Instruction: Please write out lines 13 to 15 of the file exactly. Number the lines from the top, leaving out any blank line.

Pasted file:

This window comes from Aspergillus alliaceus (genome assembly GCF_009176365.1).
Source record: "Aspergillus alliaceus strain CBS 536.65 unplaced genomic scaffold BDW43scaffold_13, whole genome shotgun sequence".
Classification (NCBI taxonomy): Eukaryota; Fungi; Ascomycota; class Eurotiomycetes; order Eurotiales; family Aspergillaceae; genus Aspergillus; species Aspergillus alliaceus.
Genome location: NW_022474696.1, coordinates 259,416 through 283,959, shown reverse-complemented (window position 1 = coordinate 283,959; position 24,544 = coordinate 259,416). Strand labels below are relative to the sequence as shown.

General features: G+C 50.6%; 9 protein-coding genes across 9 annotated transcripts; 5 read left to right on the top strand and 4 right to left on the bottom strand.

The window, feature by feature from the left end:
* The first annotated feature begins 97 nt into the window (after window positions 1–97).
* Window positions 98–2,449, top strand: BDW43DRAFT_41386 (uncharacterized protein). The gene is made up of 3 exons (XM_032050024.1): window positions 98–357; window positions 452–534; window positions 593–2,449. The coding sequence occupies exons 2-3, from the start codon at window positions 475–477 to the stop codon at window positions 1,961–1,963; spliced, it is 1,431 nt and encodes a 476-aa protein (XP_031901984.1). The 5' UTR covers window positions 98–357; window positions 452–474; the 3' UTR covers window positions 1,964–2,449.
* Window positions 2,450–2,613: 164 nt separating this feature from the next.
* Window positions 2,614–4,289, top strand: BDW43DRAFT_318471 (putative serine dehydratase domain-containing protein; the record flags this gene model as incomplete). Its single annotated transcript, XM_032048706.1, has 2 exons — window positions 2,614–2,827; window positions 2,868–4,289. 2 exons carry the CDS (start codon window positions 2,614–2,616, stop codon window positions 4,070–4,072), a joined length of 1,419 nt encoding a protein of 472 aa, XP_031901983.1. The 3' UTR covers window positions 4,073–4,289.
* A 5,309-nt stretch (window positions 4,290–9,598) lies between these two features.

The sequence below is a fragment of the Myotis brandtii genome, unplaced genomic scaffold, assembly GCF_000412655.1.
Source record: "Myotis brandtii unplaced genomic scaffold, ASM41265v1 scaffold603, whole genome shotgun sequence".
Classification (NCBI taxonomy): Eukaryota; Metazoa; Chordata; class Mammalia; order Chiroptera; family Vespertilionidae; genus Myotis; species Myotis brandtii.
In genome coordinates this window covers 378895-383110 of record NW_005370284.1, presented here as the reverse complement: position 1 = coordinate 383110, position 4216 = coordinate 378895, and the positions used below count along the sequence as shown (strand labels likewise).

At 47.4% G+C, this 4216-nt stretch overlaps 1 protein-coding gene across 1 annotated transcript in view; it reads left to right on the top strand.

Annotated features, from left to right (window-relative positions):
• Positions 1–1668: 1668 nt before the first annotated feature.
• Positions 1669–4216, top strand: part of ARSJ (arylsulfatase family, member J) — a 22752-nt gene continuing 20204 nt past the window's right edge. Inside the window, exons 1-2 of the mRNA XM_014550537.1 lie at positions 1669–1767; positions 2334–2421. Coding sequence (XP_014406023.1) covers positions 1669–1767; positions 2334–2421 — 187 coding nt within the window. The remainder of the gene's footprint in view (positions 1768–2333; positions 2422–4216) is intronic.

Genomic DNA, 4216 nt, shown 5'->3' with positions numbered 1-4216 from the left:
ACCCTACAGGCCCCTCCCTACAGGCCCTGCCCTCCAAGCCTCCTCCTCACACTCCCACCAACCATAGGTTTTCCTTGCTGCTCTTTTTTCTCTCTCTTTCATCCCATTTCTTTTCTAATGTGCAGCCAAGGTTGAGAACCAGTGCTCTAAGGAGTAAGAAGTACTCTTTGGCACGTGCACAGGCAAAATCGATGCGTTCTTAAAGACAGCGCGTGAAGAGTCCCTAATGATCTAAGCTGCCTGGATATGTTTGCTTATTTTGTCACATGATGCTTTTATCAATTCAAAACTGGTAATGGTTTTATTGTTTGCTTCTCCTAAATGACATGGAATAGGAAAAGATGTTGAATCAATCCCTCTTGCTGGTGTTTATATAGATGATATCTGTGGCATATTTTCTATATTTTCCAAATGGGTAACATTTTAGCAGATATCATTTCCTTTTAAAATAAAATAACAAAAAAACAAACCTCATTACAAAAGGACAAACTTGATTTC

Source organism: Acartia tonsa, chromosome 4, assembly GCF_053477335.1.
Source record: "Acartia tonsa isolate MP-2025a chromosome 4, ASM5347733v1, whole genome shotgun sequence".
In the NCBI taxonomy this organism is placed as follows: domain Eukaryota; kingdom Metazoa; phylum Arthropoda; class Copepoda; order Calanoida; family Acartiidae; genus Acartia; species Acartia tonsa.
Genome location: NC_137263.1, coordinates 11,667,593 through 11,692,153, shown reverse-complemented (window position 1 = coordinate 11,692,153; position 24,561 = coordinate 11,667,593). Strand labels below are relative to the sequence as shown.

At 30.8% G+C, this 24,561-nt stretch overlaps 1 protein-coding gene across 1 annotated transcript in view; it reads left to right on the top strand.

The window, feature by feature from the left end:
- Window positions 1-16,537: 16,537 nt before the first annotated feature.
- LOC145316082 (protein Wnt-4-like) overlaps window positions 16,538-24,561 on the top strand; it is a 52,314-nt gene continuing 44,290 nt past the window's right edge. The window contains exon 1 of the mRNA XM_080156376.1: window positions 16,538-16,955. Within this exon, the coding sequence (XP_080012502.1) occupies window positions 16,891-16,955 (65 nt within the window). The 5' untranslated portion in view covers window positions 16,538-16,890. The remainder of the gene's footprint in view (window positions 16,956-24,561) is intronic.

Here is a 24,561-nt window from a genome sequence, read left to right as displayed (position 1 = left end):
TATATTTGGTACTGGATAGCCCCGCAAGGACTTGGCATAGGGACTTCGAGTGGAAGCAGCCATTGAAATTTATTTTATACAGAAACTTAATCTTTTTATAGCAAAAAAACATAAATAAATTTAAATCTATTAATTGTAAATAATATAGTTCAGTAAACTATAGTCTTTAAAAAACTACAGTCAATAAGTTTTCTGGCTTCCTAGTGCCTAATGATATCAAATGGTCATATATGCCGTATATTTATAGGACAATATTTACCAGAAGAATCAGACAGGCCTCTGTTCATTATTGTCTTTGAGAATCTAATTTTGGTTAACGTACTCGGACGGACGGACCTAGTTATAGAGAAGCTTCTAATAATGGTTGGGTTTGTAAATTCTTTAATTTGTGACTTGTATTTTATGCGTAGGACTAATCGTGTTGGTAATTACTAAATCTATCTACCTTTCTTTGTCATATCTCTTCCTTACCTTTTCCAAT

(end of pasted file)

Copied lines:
Source record: "Myotis brandtii unplaced genomic scaffold, ASM41265v1 scaffold603, whole genome shotgun sequence".
Classification (NCBI taxonomy): Eukaryota; Metazoa; Chordata; class Mammalia; order Chiroptera; family Vespertilionidae; genus Myotis; species Myotis brandtii.
In genome coordinates this window covers 378895-383110 of record NW_005370284.1, presented here as the reverse complement: position 1 = coordinate 383110, position 4216 = coordinate 378895, and the positions used below count along the sequence as shown (strand labels likewise).